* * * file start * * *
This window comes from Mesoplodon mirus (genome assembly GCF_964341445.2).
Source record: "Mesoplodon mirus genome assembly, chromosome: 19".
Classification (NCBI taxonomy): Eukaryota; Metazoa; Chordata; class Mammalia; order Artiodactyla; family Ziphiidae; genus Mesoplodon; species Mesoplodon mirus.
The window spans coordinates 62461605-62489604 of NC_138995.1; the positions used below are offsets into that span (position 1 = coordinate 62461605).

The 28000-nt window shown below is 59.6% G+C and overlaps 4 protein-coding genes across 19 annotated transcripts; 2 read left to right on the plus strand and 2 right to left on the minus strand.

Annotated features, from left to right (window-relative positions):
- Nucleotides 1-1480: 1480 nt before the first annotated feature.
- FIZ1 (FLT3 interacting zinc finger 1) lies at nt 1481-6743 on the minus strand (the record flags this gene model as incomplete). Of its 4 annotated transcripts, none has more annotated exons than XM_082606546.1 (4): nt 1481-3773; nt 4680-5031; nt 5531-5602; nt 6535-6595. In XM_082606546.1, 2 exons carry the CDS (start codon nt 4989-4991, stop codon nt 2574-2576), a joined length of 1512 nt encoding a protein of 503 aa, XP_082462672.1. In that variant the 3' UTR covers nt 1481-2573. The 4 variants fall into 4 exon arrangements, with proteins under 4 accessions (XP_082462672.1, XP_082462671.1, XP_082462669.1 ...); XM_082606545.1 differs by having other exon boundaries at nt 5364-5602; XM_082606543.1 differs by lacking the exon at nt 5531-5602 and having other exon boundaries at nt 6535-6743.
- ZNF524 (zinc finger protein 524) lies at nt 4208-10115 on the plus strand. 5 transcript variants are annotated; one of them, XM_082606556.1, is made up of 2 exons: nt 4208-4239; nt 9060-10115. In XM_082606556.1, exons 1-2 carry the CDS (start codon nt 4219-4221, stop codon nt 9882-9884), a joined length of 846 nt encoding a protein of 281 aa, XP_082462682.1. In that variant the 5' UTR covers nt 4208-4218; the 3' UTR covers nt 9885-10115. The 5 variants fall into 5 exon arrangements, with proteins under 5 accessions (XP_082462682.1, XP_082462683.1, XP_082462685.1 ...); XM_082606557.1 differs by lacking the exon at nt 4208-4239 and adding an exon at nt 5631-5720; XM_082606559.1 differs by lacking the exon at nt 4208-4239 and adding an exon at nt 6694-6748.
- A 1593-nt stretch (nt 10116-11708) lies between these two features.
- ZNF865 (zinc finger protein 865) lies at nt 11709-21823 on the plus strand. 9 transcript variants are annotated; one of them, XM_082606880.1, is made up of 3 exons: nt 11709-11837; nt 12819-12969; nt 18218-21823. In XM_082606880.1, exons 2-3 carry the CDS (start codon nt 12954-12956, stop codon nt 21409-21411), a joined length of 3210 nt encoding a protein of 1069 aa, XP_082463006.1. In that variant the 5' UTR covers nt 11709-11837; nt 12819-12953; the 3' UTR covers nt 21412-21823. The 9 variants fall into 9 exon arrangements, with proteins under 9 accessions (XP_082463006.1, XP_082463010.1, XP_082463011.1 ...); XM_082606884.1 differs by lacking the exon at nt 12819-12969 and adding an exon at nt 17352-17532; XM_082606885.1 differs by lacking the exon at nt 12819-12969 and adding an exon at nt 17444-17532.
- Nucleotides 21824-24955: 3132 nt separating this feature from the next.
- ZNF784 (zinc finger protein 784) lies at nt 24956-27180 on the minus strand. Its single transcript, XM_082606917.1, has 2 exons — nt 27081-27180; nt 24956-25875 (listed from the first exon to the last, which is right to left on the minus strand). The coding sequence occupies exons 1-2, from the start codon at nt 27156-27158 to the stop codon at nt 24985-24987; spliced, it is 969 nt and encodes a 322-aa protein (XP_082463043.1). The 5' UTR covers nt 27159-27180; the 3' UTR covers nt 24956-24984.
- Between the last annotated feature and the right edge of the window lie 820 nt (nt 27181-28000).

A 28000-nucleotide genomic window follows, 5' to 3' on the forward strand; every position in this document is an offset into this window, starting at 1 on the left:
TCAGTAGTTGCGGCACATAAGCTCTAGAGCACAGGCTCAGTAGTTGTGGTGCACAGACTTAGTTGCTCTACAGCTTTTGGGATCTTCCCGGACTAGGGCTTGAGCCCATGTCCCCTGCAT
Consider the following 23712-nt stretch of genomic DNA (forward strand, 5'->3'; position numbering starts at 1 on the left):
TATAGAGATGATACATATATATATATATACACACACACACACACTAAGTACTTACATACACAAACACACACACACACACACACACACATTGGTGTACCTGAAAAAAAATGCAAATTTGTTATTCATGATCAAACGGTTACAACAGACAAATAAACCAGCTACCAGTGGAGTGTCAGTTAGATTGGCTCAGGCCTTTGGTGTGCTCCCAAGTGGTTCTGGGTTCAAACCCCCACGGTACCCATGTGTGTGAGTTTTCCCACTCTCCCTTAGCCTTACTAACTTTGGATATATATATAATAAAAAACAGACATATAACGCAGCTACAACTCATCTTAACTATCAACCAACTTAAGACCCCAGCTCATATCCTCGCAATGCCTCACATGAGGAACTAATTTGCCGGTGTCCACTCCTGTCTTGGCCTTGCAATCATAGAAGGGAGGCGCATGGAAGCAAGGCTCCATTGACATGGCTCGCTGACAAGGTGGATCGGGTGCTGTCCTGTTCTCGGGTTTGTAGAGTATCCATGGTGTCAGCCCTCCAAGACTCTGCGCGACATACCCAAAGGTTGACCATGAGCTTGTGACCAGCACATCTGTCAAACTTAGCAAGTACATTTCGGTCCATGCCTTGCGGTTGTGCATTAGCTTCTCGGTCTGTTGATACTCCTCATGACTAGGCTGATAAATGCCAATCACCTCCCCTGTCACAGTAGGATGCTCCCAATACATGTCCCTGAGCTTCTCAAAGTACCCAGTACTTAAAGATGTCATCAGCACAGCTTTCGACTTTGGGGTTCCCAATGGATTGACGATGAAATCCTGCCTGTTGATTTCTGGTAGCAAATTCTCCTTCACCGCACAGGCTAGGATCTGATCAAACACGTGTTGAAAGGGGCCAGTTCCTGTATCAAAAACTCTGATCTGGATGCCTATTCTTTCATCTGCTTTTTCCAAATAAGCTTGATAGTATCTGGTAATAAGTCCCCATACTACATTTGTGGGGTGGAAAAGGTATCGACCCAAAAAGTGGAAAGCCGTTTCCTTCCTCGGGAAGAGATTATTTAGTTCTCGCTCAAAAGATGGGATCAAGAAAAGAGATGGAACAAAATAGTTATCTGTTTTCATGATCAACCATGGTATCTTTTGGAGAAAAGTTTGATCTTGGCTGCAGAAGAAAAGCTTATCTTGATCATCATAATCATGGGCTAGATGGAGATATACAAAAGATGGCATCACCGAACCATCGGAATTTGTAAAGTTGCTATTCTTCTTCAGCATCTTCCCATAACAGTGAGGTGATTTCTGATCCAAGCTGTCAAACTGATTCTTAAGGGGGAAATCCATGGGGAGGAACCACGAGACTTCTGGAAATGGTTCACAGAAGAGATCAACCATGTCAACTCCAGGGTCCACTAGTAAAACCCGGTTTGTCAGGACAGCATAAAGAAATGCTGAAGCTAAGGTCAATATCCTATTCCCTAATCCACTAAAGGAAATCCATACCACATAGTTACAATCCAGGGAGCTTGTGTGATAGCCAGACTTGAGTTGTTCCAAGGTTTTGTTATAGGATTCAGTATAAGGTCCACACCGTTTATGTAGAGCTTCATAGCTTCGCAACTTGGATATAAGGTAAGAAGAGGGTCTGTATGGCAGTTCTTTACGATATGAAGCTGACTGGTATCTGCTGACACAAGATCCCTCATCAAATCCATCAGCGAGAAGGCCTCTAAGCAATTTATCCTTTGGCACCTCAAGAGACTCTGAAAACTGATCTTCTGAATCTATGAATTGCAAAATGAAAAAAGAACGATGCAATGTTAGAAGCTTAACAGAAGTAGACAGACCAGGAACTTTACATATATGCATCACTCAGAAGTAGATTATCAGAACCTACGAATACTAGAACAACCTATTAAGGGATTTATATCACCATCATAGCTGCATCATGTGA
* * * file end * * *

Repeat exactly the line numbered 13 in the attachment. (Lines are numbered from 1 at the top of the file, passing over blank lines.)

- ZNF784 (zinc finger protein 784) lies at nt 24956-27180 on the minus strand. Its single transcript, XM_082606917.1, has 2 exons — nt 27081-27180; nt 24956-25875 (listed from the first exon to the last, which is right to left on the minus strand). The coding sequence occupies exons 1-2, from the start codon at nt 27156-27158 to the stop codon at nt 24985-24987; spliced, it is 969 nt and encodes a 322-aa protein (XP_082463043.1). The 5' UTR covers nt 27159-27180; the 3' UTR covers nt 24956-24984.